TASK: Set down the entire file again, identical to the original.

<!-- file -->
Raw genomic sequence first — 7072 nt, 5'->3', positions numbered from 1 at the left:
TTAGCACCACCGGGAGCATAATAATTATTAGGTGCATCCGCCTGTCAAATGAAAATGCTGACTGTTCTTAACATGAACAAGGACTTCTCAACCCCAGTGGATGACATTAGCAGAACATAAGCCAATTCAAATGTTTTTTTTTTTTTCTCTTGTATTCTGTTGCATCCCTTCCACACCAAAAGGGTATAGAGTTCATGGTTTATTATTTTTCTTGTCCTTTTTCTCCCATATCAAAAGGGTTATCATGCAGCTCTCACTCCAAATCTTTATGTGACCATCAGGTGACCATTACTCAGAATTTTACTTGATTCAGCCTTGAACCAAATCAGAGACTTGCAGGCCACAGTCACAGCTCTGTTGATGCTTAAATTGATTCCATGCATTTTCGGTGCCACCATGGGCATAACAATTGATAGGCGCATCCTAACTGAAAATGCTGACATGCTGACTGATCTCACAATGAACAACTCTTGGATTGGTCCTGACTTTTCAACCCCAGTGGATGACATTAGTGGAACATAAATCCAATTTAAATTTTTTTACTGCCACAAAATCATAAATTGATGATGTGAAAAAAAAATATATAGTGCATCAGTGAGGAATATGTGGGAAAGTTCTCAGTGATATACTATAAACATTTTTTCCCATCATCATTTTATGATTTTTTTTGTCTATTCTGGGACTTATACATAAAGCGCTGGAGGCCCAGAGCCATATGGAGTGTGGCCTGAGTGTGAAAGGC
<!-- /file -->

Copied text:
Raw genomic sequence first — 7072 nt, 5'->3', positions numbered from 1 at the left:
TTAGCACCACCGGGAGCATAATAATTATTAGGTGCATCCGCCTGTCAAATGAAAATGCTGACTGTTCTTAACATGAACAAGGACTTCTCAACCCCAGTGGATGACATTAGCAGAACATAAGCCAATTCAAATGTTTTTTTTTTTTTCTCTTGTATTCTGTTGCATCCCTTCCACACCAAAAGGGTATAGAGTTCATGGTTTATTATTTTTCTTGTCCTTTTTCTCCCATATCAAAAGGGTTATCATGCAGCTCTCACTCCAAATCTTTATGTGACCATCAGGTGACCATTACTCAGAATTTTACTTGATTCAGCCTTGAACCAAATCAGAGACTTGCAGGCCACAGTCACAGCTCTGTTGATGCTTAAATTGATTCCATGCATTTTCGGTGCCACCATGGGCATAACAATTGATAGGCGCATCCTAACTGAAAATGCTGACATGCTGACTGATCTCACAATGAACAACTCTTGGATTGGTCCTGACTTTTCAACCCCAGTGGATGACATTAGTGGAACATAAATCCAATTTAAATTTTTTTACTGCCACAAAATCATAAATTGATGATGTGAAAAAAAAATATATAGTGCATCAGTGAGGAATATGTGGGAAAGTTCTCAGTGATATACTATAAACATTTTTTCCCATCATCATTTTATGATTTTTTTTGTCTATTCTGGGACTTATACATAAAGCGCTGGAGGCCCAGAGCCATATGGAGTGTGGCCTGAGTGTGAAAGGC